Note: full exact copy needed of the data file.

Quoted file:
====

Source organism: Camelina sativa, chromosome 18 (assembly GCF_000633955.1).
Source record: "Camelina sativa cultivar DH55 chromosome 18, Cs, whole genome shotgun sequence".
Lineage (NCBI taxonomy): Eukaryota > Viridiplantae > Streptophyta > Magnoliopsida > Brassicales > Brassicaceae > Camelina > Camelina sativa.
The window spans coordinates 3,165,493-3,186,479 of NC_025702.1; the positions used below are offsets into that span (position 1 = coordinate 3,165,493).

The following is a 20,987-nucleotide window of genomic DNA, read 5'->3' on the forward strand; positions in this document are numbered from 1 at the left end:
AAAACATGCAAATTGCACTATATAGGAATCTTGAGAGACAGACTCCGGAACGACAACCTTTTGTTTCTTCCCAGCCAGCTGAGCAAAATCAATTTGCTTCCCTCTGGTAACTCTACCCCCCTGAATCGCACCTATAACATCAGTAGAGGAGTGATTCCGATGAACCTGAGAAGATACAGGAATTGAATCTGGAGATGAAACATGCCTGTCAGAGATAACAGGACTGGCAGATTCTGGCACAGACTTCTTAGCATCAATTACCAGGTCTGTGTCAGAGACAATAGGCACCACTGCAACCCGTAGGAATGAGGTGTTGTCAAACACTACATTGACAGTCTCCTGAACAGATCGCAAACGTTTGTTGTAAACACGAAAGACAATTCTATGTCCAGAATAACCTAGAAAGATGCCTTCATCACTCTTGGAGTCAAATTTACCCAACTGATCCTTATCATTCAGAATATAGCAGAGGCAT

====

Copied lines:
Source organism: Camelina sativa, chromosome 18 (assembly GCF_000633955.1).
Source record: "Camelina sativa cultivar DH55 chromosome 18, Cs, whole genome shotgun sequence".
Lineage (NCBI taxonomy): Eukaryota > Viridiplantae > Streptophyta > Magnoliopsida > Brassicales > Brassicaceae > Camelina > Camelina sativa.
The window spans coordinates 3,165,493-3,186,479 of NC_025702.1; the positions used below are offsets into that span (position 1 = coordinate 3,165,493).

The following is a 20,987-nucleotide window of genomic DNA, read 5'->3' on the forward strand; positions in this document are numbered from 1 at the left end:
AAAACATGCAAATTGCACTATATAGGAATCTTGAGAGACAGACTCCGGAACGACAACCTTTTGTTTCTTCCCAGCCAGCTGAGCAAAATCAATTTGCTTCCCTCTGGTAACTCTACCCCCCTGAATCGCACCTATAACATCAGTAGAGGAGTGATTCCGATGAACCTGAGAAGATACAGGAATTGAATCTGGAGATGAAACATGCCTGTCAGAGATAACAGGACTGGCAGATTCTGGCACAGACTTCTTAGCATCAATTACCAGGTCTGTGTCAGAGACAATAGGCACCACTGCAACCCGTAGGAATGAGGTGTTGTCAAACACTACATTGACAGTCTCCTGAACAGATCGCAAACGTTTGTTGTAAACACGAAAGACAATTCTATGTCCAGAATAACCTAGAAAGATGCCTTCATCACTCTTGGAGTCAAATTTACCCAACTGATCCTTATCATTCAGAATATAGCAGAGGCAT